One very peculiar incident happened one of those days which sow a seed deep into my heart – of the sensitivity towards animals. This probably is my inheritance too which has passed from grandfather to dad and from him to me. We love animals no matter how dirty, bugged or crippled one is. We found peace in helping them overcome their problems and inconveniences.
However good I am at sensing their feelings now, on that one fateful day I did something very terrible that shook me to core.
During the season of winters, we were playing outside the cattle’s byre beside the Bel tree, when our uncle called us children to help him pick twigs and wood for fire and other sundries we used them for. We were most enthusiastic to go into woods as it was adventurous there, at least during the day time. We have heard scary stories about night behind those tree lines, inside the mango, black plum, blackberry and bamboo ridden forest but day time was fun as we used to go with elders to pick Mangoes, BlackBerrys, Black Plum, Mahua, Karvan, Amla, Imli, Chilbil and herbs. I went to the place where everyone was picking twigs and freshly chopped firewood but instead of picking the same I found myself picking Badhar and Kaitha. Both as delicious inside as bad they looked from outside. While other picked the wood I picked those wild fruits and along with that a long chopped out stick-thin part of a young bamboo tree was also discovered by me. It was green, fleshy and tender enough to be bend in arcs – a perfect material to make a bow. So I made one. Next all I needed was an arrow and I could hunt everything down inside that jungle in front of our home. I found a very arrow-looking material – a thin stick in the husk of the wheat. Practice began and I was compared with great people in no time. Proud and conscious of the recognition I roamed and strolled in and around house showcasing my talent with bow and arrow.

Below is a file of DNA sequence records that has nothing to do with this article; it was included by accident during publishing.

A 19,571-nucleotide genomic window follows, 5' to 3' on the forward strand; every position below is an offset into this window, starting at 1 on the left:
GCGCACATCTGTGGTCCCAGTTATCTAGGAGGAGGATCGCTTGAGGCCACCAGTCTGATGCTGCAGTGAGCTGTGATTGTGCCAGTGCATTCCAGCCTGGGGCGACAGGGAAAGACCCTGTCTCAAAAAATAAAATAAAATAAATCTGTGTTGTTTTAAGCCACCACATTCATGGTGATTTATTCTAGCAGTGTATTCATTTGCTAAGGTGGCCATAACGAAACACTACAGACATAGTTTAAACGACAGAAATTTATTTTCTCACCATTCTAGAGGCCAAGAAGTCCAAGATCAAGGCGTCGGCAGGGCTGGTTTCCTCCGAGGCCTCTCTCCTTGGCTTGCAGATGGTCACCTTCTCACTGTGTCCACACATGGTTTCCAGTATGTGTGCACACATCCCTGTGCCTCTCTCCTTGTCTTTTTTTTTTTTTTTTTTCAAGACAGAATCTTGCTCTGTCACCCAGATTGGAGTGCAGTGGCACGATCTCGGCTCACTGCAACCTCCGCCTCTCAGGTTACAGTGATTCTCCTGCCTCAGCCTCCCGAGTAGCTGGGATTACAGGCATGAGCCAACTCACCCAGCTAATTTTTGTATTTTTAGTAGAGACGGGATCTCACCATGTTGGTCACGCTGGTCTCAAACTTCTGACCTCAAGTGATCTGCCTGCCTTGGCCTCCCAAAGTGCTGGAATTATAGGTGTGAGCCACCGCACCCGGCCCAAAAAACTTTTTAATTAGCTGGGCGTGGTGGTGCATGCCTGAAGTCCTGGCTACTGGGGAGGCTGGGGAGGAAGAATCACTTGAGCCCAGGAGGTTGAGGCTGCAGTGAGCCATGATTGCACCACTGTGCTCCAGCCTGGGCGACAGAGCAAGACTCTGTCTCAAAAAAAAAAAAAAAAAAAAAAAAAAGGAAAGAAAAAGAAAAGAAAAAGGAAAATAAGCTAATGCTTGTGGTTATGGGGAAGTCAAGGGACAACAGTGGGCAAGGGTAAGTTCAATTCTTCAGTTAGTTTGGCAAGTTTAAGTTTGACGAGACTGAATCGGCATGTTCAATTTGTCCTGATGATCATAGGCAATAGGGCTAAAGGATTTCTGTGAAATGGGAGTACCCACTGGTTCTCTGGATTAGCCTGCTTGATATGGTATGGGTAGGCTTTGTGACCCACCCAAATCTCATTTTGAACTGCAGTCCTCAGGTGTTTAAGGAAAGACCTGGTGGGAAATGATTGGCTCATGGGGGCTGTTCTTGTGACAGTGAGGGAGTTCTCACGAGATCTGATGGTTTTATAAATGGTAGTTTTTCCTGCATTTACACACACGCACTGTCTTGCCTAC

This could have ended here but a strong desire to do something mischievous took me outside the veranda and I, in anticipation of shooting arrow near the Mitthu’s cage and scare him, took aim of beside standing Moti’s left eye from a distance of several feet and swoosh! Arrow hit Moti’s left eye. He ran madly agonized and bewildered. I was scolded and my bow and arrow were brought down to pieces in no time but I was not thinking about them but Moti.
People looked at me with a strange looks and mostly remain devoid of any emotions for days until one evening Moti showed up again with one black and other light greyish eye – the left one. I felt something twisting inside my heart and it seemed some veins gave up; limbs didn’t seem to move and a feeling blocked my throat with a big ball of tears. I know now, it was guilt mixed with pity. I had learnt my lesson with someone else paying a heavy price for it. Moti grew less cheerful than earlier and would rather sleep than chasing the cat or playing around livestock. His grief sowed the seeds of sensitivity towards animals deep in my heart which I carry to this date and are an indifferent part of my life and practices.
Moti stayed with us for many years after I left our ancestral home. He died in a summer due to an incurable disease, away from our home, from all of us. In the jungle, below a blackberry tree.